ROCKVILLE, Md., May 31, 2018 /PRNewswire/ -- Kalorama Information said the market for electronic medical records was $29.7 billion in 2017, and it is expected to rise to $39.7 billion by 2022. The healthcare market research firm reports on the industry each year, and includes revenues for EMR/EHR systems, CPOE systems, and directly related services such as installation, training, servicing, and consulting which are key profit areas for companies. It does not include PACS or hardware. The firm published its latest report, EMR 2018, this month.
One: Side Dishes Sell the Entree
End-users respond to the additional features that are compiled with an EMR system and view the record management aspect as generic. The benefit of component tools such as CPOE, e-prescribing, image archiving and decision support, have become clear to end-users, and they may prefer to have them as an integrated suite of applications. The availability of all these tools on an integrated platform greatly reduces compatibility issues that end-users face. Nearly 80% of EMR users used CPOE for pharmacy, radiology or lab orders according to HIMSS data.
Two: Digital Patient Engagement is Not Happening
Patient engagement has been traditionally done through face-to-face office visits. Digital patient engagement has been slow to progress with only a small portion of patients actually using the portal. Improving the patient engagement experience will take a combined effort of healthcare organizations employing engagement tools for patients across the care continuum and software providers tooling up the patient portal to meet the needs providing a broader engagement model that focuses on a collaborative patient health record
Three: Trump Wants Transparency, Interoperability
In 2016-2017, the ONC announced that the certified EHR process is getting an overhaul that would allow the agency more input. The ONC will be able to directly review all certified EHR and health IT and call for corrective action when necessary. Additionally, the ONC will be able to create its own certified test laboratories to examine the health technology. Essentially, this new rule will create an authorization and oversight paradigm. The recent statements from the Trump Administration at the HIMSS meeting indicated the adminstration is focused on interoperability, even at the point of fining for non-compliance.
Four: "Install it and Forget It" Vendors Need Not Apply
The industry is seeing a paradigm shift in customer expectations. Previously, customers wanted the basic EMR vendor. Now they want vendors to move from merely developing and deploying software packages and maintaining them to implementing a full range of technology solutions that help to solve real business problems.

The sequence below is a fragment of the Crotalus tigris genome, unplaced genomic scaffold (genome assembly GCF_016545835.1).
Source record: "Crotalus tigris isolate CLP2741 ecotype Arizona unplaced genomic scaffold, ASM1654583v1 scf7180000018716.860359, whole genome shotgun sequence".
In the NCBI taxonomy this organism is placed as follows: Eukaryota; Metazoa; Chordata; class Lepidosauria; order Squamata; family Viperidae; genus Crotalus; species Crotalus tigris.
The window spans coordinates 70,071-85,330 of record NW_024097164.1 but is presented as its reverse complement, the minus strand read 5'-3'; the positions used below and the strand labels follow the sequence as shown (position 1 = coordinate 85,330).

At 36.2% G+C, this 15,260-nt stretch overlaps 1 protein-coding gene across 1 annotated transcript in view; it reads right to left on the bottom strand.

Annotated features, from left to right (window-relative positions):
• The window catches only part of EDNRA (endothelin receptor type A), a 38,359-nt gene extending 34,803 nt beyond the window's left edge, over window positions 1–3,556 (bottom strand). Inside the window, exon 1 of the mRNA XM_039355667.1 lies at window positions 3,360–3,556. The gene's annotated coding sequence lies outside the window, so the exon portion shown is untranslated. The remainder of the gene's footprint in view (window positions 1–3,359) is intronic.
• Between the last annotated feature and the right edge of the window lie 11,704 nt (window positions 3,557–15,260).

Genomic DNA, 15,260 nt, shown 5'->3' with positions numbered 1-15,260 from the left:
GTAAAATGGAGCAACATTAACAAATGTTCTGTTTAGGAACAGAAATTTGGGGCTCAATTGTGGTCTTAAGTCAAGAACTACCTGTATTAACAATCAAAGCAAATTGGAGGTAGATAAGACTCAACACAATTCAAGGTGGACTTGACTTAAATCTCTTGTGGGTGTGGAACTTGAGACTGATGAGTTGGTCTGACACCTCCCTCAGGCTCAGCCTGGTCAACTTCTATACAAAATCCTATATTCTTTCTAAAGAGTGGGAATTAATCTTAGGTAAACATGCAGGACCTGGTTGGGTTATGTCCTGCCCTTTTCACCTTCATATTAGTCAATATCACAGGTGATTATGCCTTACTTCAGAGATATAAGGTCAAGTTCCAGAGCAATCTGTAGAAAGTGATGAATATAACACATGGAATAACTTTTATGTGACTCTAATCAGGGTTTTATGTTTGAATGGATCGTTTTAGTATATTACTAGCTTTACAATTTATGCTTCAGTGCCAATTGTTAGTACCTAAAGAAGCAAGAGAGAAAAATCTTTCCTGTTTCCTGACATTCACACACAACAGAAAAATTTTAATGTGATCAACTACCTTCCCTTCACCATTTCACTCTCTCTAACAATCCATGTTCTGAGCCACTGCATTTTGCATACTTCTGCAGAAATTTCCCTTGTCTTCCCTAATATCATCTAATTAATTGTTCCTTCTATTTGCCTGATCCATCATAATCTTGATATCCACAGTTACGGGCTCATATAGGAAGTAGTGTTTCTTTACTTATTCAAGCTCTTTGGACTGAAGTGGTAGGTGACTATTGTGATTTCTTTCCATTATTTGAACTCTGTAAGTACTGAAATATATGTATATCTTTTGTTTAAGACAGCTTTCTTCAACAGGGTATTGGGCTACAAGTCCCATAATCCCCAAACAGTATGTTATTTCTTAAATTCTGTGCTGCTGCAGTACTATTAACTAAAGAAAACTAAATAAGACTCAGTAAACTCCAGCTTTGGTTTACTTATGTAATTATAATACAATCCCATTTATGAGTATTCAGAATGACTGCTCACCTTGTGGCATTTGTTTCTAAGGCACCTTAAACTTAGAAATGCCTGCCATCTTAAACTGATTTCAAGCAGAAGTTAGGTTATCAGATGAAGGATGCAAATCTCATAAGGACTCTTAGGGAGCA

Five: Money for Most Competitors is in Physician Practices
The large hosptial and healthcare system market is a race between the giants - Epic, Allscripts, Cerner, Change Healthcare, and a few others. But just as we reported in early 2017, the physician office remains the growth area for EMRs. Vendors are attempting to diversify and deliver an application service provider or a remotehosted model to be able to help especially larger practices reach out to smaller physicians and address their needs. The physicians' market for EMR is expected to witness the maximum growth. As of 2017, the adoption of EMR in office-based physician practices was less than in hospitals growing significantly over that past two years. However, there are many office-based physician practices in the US that have not made the move into the IT industry.
Kalorama estimates that the physician and web-based side of the market will grow in excess of 8.5% between 2017 and 2022. This vast customer base presents a huge potential for vendors who want to target this segment. Market growth of EMRs has been slow but is expected to continue to advance as the promise of stimulus funds is realized and the threat of penalties in 2017 and beyond.
Kalorama Information, a division of MarketResearch.com, supplies the latest in independent medical market research in diagnostics, biotech, pharmaceuticals, medical devices and healthcare; as well as a full range of custom research services. Reports can be purchased through Kalorama's website and are also available on www.marketresearch.com and www.profound.com.